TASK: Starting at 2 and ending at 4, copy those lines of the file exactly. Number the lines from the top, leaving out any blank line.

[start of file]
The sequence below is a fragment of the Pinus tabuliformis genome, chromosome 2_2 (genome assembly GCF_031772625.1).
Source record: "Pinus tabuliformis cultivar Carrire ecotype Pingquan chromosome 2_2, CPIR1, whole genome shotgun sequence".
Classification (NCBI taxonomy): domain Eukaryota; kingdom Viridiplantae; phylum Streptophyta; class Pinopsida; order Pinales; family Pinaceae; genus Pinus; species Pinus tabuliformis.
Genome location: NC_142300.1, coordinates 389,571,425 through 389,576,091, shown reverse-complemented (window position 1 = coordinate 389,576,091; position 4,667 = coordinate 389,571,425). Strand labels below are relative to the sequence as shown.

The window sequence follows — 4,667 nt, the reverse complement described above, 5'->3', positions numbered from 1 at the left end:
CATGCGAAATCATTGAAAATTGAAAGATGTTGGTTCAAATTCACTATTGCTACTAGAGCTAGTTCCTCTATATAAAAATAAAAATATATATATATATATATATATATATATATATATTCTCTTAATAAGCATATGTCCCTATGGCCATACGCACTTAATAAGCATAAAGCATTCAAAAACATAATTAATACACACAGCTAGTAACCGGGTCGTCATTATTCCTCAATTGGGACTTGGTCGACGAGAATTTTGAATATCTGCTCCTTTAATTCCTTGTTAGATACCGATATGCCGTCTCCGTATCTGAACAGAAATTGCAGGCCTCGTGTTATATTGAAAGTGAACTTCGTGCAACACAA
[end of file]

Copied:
Source record: "Pinus tabuliformis cultivar Carrire ecotype Pingquan chromosome 2_2, CPIR1, whole genome shotgun sequence".
Classification (NCBI taxonomy): domain Eukaryota; kingdom Viridiplantae; phylum Streptophyta; class Pinopsida; order Pinales; family Pinaceae; genus Pinus; species Pinus tabuliformis.
Genome location: NC_142300.1, coordinates 389,571,425 through 389,576,091, shown reverse-complemented (window position 1 = coordinate 389,576,091; position 4,667 = coordinate 389,571,425). Strand labels below are relative to the sequence as shown.